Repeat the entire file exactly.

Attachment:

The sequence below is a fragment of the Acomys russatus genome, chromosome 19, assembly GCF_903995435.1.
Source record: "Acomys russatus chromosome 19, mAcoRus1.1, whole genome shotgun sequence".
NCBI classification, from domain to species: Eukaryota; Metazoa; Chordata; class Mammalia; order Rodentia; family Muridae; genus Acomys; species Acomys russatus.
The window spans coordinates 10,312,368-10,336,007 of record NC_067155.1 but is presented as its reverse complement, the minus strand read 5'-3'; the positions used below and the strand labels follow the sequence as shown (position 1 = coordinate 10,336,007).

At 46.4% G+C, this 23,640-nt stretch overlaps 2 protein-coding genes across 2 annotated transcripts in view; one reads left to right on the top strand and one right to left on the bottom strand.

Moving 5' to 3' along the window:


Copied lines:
The sequence below is a fragment of the Acomys russatus genome, chromosome 19, assembly GCF_903995435.1.
Source record: "Acomys russatus chromosome 19, mAcoRus1.1, whole genome shotgun sequence".
NCBI classification, from domain to species: Eukaryota; Metazoa; Chordata; class Mammalia; order Rodentia; family Muridae; genus Acomys; species Acomys russatus.
The window spans coordinates 10,312,368-10,336,007 of record NC_067155.1 but is presented as its reverse complement, the minus strand read 5'-3'; the positions used below and the strand labels follow the sequence as shown (position 1 = coordinate 10,336,007).

At 46.4% G+C, this 23,640-nt stretch overlaps 2 protein-coding genes across 2 annotated transcripts in view; one reads left to right on the top strand and one right to left on the bottom strand.

Moving 5' to 3' along the window: